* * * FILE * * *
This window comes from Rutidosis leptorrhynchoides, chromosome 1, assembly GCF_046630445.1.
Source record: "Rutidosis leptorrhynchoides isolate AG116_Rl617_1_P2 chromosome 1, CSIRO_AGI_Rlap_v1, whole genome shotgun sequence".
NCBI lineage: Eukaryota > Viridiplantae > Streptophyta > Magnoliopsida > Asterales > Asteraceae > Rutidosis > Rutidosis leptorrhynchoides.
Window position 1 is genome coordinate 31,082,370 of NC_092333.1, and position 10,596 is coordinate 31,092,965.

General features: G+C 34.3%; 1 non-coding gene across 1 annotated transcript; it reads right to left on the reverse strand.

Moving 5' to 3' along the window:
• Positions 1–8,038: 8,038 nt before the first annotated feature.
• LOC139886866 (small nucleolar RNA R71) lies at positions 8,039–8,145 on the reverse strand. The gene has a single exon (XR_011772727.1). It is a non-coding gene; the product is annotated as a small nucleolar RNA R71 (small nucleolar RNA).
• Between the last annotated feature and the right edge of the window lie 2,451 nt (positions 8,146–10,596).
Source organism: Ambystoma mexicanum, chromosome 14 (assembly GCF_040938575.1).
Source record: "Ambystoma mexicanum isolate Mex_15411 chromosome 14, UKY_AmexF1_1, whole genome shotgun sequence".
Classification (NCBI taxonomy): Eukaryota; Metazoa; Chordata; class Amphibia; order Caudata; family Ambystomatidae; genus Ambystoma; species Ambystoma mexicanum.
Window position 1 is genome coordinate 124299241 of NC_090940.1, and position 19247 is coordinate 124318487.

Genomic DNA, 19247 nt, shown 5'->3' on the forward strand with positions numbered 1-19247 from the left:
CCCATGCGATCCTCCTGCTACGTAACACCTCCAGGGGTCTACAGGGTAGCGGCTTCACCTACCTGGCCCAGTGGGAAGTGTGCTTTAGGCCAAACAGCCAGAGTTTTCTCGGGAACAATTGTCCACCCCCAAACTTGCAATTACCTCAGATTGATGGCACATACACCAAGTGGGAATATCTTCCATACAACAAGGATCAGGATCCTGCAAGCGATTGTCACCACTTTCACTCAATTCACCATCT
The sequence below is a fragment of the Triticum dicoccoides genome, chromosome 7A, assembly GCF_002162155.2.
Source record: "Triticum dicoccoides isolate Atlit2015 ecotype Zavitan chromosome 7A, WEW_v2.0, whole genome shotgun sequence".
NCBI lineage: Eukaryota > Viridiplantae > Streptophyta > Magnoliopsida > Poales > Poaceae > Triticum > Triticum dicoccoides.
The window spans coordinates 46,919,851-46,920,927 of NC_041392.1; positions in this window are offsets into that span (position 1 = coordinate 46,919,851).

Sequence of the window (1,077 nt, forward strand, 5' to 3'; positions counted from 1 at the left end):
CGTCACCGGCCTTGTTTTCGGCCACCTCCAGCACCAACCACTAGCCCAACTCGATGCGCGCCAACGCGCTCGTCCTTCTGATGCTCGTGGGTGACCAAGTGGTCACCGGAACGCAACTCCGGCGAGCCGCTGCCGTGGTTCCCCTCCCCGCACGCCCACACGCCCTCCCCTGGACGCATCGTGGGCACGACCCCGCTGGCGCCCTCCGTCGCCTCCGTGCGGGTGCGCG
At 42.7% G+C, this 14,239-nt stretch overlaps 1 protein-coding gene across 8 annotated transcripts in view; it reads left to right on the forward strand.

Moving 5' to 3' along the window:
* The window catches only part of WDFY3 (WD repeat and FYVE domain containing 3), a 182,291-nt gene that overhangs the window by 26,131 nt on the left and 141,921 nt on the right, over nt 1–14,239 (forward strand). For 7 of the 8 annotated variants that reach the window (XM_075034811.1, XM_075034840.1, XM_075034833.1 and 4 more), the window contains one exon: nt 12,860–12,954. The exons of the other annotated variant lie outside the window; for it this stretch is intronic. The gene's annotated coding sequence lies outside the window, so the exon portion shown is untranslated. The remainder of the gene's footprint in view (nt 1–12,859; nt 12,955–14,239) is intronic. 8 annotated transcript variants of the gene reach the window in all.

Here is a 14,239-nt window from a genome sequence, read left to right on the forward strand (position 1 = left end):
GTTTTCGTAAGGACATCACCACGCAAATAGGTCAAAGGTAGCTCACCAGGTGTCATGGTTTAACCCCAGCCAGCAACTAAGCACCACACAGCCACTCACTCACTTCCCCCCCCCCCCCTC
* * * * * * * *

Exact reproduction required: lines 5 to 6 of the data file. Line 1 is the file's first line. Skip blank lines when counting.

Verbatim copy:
General features: G+C 34.3%; 1 non-coding gene across 1 annotated transcript; it reads right to left on the reverse strand.

Moving 5' to 3' along the window: